WHEN in 2011 the government cut the level of income that retirees could take from their pension pots it said it was worried they would drain their savings too quickly.
Fast forward three years and the same government is now telling people they can do whatever the hell they like with their pension savings. Don’t worry if you run out of money because you splashed it on fast cars, says the pensions minister, you can always fall back on the state pension.
This is a bizarre message from a government that wants to encourage pension saving and reduce dependence on state support. As a volte-face – and as an example of principles coming a distant second to politics when an election looms – it’s quite breathtaking. It’s also downright reckless.
For the purpose of balance, let’s be clear that there are plenty of positives. Annuities reform was desperately overdue. Pressure has been mounting on annuity providers to get their house in order and they’re now paying the price for their failure to do so.
But George Osborne, never one for the unintended consequences, has let the risk pendulum swing too far the other way. I certainly wasn’t alone in seeing the words “mis-selling scandal” flash in front of my eyes as the scale of the reforms sunk in.
By giving savers more freedom with their pension pots Osborne has kickstarted a wholesale transfer of risk to the individual.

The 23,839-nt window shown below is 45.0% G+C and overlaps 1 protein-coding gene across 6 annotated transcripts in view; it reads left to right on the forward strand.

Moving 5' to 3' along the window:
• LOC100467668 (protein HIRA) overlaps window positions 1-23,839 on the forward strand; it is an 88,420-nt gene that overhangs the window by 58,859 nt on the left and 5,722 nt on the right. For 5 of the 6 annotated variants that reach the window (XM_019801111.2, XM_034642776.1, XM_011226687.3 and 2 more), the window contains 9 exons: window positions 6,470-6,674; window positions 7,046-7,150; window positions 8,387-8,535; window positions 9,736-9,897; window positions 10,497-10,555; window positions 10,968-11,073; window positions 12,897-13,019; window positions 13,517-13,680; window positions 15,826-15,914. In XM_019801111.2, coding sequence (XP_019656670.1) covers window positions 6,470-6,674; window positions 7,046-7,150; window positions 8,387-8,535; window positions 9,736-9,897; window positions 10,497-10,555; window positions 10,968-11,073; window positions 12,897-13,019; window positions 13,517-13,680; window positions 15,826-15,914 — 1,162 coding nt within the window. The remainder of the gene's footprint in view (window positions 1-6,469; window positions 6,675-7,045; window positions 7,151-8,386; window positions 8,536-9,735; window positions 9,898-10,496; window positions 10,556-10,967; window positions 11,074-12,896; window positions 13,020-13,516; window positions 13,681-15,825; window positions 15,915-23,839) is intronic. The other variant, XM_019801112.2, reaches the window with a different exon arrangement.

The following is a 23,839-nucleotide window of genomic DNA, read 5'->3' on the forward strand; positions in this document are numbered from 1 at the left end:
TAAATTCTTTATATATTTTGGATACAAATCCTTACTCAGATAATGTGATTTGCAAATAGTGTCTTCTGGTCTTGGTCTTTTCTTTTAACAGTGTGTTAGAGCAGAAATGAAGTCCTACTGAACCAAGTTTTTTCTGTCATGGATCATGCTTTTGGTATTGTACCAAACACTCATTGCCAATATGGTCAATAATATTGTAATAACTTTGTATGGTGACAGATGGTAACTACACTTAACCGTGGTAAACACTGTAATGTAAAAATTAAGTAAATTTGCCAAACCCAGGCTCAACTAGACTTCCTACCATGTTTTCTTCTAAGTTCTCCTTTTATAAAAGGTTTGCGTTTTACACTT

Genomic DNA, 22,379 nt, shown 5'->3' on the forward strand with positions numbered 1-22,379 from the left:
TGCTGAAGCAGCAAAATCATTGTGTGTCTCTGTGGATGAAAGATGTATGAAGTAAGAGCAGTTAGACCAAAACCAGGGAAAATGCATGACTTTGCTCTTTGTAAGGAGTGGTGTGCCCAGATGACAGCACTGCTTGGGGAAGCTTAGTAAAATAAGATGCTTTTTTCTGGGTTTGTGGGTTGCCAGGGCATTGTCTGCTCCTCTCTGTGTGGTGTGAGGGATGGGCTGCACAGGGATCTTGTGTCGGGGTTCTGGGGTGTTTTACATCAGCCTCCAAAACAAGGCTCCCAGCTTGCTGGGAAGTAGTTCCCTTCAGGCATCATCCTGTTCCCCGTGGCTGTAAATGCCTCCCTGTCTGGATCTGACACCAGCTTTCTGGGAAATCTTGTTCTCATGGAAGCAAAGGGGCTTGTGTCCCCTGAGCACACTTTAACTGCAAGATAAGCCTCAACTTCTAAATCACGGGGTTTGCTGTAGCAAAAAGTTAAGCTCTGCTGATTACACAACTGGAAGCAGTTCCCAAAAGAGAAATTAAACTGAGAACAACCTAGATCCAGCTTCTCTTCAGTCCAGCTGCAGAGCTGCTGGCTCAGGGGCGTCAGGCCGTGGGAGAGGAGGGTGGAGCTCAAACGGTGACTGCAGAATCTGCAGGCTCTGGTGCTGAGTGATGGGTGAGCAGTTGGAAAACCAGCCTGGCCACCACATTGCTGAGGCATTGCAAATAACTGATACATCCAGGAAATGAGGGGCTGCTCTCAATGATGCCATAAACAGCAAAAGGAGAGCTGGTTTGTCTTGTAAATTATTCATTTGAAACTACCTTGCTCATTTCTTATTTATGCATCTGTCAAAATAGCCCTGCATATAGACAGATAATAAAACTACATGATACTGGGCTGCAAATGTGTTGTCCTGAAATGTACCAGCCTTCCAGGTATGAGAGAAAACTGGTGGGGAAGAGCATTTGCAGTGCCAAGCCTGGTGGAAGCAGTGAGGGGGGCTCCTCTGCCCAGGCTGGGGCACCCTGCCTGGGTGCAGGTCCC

That extra freedom places a greater “burden of responsibility for individuals to understand” the choices they make, as the National Association of Pension Funds pointed out.
It added, correctly, that the UK has a financial literacy shortfall, warning that the reforms “will leave a large swathe of people vulnerable to poverty in old age”.
Plenty of people are perfectly capable of managing their own finances, and successfully.
But is the average saver really capable of managing their retirement finances to ensure their savings last for as long as they need them, factoring in longevity assumptions, changes to circumstances, risk appetite and so on? Remember that independent financial advice is no longer accessible for most ordinary savers.
Osborne believes that people capable of building up decent savings can be trusted to manage them responsibly. The fraudsters who separate affluent, apparently sophisticated investors from their money with staggering ease will beg to differ. The correlation between wealth and financial capability is lower than we assume.
Osborne’s Budget bribe will also drive up the cost of annuities, to the enormous detriment of the many people for whom they remain the best option. There’s a risk of a buy-to-let boom as liberated pensions cash fuels house price rises and freezes even more younger people out of the property market.
Inequality will deepen as those who can’t afford to choose are left even further behind and the young pay for the largesse of the baby-boomer generation.
Next year George Osborne may look back on the 2014 Budget as an election turning point. In time, however, it will become increasingly apparent that Osborne was guilty of an abdication of responsibility which could leave millions of people with nothing to show for a lifetime of saving.